A Romantic Risky Love Story

Last November, my “Green & Blue Plaid” friend, Rita Emmett who a consummate speaker and author of The Procrastinator’s Handbook and The Clutter-Busting Handbook sent me her monthly THE ANTICRASTINATION TIP SHEET. I loved the story Rita wrote about her son Robb and his wife Misha and  asked if I could post it on my blog. Since, February is relationship Wellness Month I thought this was the perfect time to share it with my readers. I have also included the Rita’s message about taking risks. Enjoy!


“Bruce & I are both in our second marriage and we have a “blended family” of 5 kids. Last night one of our four sons, Robb, surprised his wife Misha on their anniversary by renewing their wedding vows. He told her he was taking her to a restaurant, and instead blindfolded her, drove in zig-zags & circles to keep her confused, and brought her to their church.

We were all inside waiting for them. He walked her in, and removed her blindfold. Then in the church aisle, Robb — who hates to be the center of attention & would never, ever want to be on a stage or in front of a crowd — knelt down as if to propose and asked Misha if she would marry him again.

Our instructions were that if she says yes we should all cheer, and if she says no, we might as well get up and go home.

After the ceremony, we went to the church hall where we had chicken, pasta & salad, everyone brought homemade goodies for the sweet table and we all brought tons of soda. There were about 70 people and the more-than-twenty kids went to the far end and played basket ball, dodge ball and ran around in circles.

Misha said she’s always wanted to do this, but never had the time or energy to plan it. Yesterday, she had a dream come true — the spiritual ceremony to publicly renew their commitment to each other; then was hostess to a fabulous party with their family and friends. She LOVED that he did it all and she did not have to lift a finger to put together this gala event.

Can you imagine all the things that could have gone wrong in this plan? Especially since all three of their kids got the flu two weeks earlier, and 4 days before, Robb had serious surgery to repair cartilage that had been ripped from the bone in his shoulder during an “incident” while on duty as a cop.

When I asked him if he thought all that pain might cause him to cancel Renewing their Vows, he replied if we let obstacles stop us, nobody would ever get anything done. He said if he had to be carried into the church, he was going to go up that aisle with Misha. He took a risk to pull off a romantic gift for his wife, and it worked beautifully.

She told him that for the whole next year, every time he messes up, he will be absolved because of last night.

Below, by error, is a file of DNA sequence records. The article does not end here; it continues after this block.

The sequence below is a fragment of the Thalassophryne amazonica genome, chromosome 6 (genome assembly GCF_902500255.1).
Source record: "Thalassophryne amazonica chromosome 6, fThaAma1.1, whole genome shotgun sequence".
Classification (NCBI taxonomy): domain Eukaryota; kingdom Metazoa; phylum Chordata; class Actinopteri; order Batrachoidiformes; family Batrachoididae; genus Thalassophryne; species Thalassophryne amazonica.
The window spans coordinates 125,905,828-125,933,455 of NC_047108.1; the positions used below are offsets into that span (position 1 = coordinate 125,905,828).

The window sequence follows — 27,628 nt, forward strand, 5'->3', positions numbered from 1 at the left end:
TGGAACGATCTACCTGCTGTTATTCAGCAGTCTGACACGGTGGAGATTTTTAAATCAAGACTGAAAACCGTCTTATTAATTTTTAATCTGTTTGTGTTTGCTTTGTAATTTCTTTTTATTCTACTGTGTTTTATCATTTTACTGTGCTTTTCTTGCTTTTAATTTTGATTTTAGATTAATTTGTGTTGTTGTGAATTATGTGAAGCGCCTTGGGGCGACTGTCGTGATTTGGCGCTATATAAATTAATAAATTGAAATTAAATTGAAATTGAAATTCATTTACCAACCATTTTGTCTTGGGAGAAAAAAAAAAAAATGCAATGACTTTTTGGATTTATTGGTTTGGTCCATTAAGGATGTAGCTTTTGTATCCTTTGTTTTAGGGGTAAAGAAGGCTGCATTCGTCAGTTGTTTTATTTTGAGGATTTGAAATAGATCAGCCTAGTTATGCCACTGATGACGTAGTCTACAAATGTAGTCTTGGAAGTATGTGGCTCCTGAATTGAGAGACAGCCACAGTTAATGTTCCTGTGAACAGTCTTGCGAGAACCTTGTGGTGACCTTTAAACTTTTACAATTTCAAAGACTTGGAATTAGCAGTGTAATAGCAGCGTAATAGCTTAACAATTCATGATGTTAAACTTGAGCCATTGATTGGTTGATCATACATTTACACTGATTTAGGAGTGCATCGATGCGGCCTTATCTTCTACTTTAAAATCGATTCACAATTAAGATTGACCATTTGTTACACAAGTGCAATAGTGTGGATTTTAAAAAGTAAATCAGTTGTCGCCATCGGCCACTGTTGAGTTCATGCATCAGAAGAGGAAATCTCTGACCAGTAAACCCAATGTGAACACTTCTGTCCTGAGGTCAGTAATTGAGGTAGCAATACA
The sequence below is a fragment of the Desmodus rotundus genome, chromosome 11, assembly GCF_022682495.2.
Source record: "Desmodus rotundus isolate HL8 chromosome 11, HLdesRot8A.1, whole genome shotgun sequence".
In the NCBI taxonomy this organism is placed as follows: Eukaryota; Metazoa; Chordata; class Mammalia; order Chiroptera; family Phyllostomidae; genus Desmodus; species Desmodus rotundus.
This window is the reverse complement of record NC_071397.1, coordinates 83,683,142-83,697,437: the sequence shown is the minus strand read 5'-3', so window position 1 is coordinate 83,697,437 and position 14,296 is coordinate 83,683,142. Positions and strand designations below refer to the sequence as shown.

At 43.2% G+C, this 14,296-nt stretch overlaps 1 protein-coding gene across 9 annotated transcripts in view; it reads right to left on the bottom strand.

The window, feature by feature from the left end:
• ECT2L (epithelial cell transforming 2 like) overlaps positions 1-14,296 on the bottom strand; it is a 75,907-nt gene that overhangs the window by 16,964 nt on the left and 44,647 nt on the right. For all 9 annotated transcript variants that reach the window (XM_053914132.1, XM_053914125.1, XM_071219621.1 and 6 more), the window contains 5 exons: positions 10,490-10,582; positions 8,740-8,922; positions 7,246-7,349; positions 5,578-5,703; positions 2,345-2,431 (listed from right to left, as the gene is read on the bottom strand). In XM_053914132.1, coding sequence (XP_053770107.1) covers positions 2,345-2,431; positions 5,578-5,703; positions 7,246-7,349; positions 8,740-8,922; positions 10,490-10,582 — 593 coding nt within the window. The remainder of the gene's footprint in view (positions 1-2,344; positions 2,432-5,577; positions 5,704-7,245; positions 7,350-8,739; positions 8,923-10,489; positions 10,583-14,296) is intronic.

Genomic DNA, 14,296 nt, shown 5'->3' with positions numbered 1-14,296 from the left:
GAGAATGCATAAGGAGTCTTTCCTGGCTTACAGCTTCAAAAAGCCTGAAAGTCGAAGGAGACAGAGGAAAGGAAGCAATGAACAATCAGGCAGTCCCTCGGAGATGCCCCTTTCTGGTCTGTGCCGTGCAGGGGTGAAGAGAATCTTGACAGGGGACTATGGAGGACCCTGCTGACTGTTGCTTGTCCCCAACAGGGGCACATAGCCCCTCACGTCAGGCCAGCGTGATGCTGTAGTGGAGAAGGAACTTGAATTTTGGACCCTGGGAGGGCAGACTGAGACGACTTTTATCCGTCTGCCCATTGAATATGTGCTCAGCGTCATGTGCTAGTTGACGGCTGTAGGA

Making a grand gesture to show your love means taking risks. And the biggest obstacle is fear. When I give a keynote or a seminar, I talk about the fears that can cause us to procrastinate. And I tell the audience that I don’t know how to make fear go away; there are some things we just have to do scared.

When people think of “doing something scared”, they usually think of activities – speaking in front of a group, going back to school, asking for a raise, interviewing for a job, starting a business, learning to tap dance.

But hearing family and friends talking together at the Renewal of Vows party, so many people commented on how they’d love to do something like this but would be scared of all that could go wrong. And it occurred to me that many people pass up the chance to enrich — or start — a relationship because of fear.
Fear of the person not responding the way they want.
Fear of the plan not working.
Fear that we might say the wrong words.
Fear of looking stupid or foolish.
Fear of being embarrassed or misunderstood.
Fear of not having total control of the situation.
Fear of … taking a risk.

Even the most courageous people can be paralyzed by fear when it comes to relationships. Have you ever skipped doing something for a relationship THAT YOU REALLY WANTED TO DO because you were shy or afraid to do it?
Like telling your parents that they are good parents?
Or visiting a friend who has cancer?
Or going over to introduce yourself to that new person on your block or at work?
Or asking someone you would like to get to know to join you for lunch or coffee?
Or calling up someone who is grieving over a death?
Or making some kind of commitment?
Or writing a note to someone who has helped you in your life?
Or doing something wildly and outrageously romantic for someone you love?

I used to think that courage was not feeling fear. But a friend who has three times served in Iraq told me that courage is “feeling terrified yet doing what you gotta do anyway.”

So today, decide to take a risk and say, write or do
something you’ve been meaning to do but kept making excuses. Decide to
be courageous.


Your words might give your parents the best gift
ever, or you might brighten someone’s day or might make a new friend.
OR your spouse might give you “advanced forgiveness” for all the
messing up you do during the next year just because you did something
wildly, outrageously romantic.”

Thank you Rita!
Your “love”ly story and wisdom made my “Blue Heart” sing!


Sheila N. Glazov, Author, Personality Type Expert, Professional Speaker and Educator
Take a Brain Color Quiz, and learn about my What Color Is Your Brain? book and workshops 
10% of the royalties from the sale of my book is allocated to JDRF (Juvenile Diabetes Research Foundation) 

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